In their own words- Guimarães’ (POR) feedback on the Liverpool Workshop
The PACTE project held its first workshop in Liverpool on November 15-16, where project partners were able to welcome urban planners, physical activity experts and city representatives.
2019, January 11th
Paula R. Nogueira took the time to share her approach to the workshop and provide further insight into the municipality of Guimaraes (Portugal) with which she works closely.
What is your role and responsibilities within your municipality?
Currently I am the director of the Sports Studies Center of Guimarães (CEDG). We started our work in January 2018 in the context of the municipal company Tempo Livre. CEDG is focused on researching, monitoring and studying sport and physical activity phenomenons in their multiple dimensions. CEDG also focuses on the trainings and qualifications of local sports agents, on the promotion of physical activity and sports for all, and on supporting decision-making on a political level. Our work is based on permanent collaboration with Tempo Livre and the municipality of Guimarães.
Does your municipality already have a sport and physical activity strategy?
Guimarães has a political strategy for sport, which has been in place for a long time. The past 30 years in particular have covered a lot of work. Firstly, building the necessary sports facilities enabled the implementation of a comprehensive policy of sports; secondly, programming sport policies and promoting services and activities, both at competitive and leisure level. Health, well-being and quality of life were always part of this equation and Tempo Livre has been the support of this dynamic. All this work has led the city to a level of excellence recognized in Portugal and abroad. So, in 2013 Guimarães became the first Portuguese city to be declared European City of Sport. Throughout 2013, more than 300 sports events were promoted involving thousands of people engaged in a new concept that was “sports for all”.Recently it was declared as friendly city of sport.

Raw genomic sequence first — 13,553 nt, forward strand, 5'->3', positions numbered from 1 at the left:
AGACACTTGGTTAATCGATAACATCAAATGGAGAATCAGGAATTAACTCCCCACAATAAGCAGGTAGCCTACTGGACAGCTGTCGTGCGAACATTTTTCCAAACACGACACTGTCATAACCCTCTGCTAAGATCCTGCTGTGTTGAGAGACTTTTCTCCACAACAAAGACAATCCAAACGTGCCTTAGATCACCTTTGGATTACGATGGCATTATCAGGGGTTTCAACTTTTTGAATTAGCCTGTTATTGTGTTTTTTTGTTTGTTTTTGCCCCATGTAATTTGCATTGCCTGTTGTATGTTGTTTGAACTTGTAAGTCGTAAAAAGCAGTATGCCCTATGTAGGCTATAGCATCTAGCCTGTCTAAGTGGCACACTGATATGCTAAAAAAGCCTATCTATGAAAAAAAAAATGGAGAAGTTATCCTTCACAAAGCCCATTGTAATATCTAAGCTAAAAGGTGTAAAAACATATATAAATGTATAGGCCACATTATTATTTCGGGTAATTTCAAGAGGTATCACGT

With the Sports Studies Center a new step forward was given in this path and very soon, Guimarães will present its municipal plan to promote physical activity, health, well-being and quality of life, in line with the guidelines of the national plan and international recommendations to fight inactivity and sedentarism.
What are the biggest challenges you face to get more citizens more active?
We are really committed to this purpose and particularly concerned with childhood obesity, inactivity of adult women and the physical condition of the elderly. Therefore, our biggest challenges are to combat sedentary lifestyles in general, women sedentarism in particular, but also articulating sport offers with the availability of infrastructures, with a good campaign to raise citizens’ awareness of the benefits of regular physical activity and how it makes their lives healthier. We also have to involve a broader range of entities and engage the clubs and sports associations into the need to combine competitive objectives with their social responsibility as promoters of sport practice and physical activity for all. Concerning women, we are involved in a Erasmus + Sport project called “Sports for Women in Urban Places” and we hope to implement a pilot program in 2020 to attract more women to outdoor sports.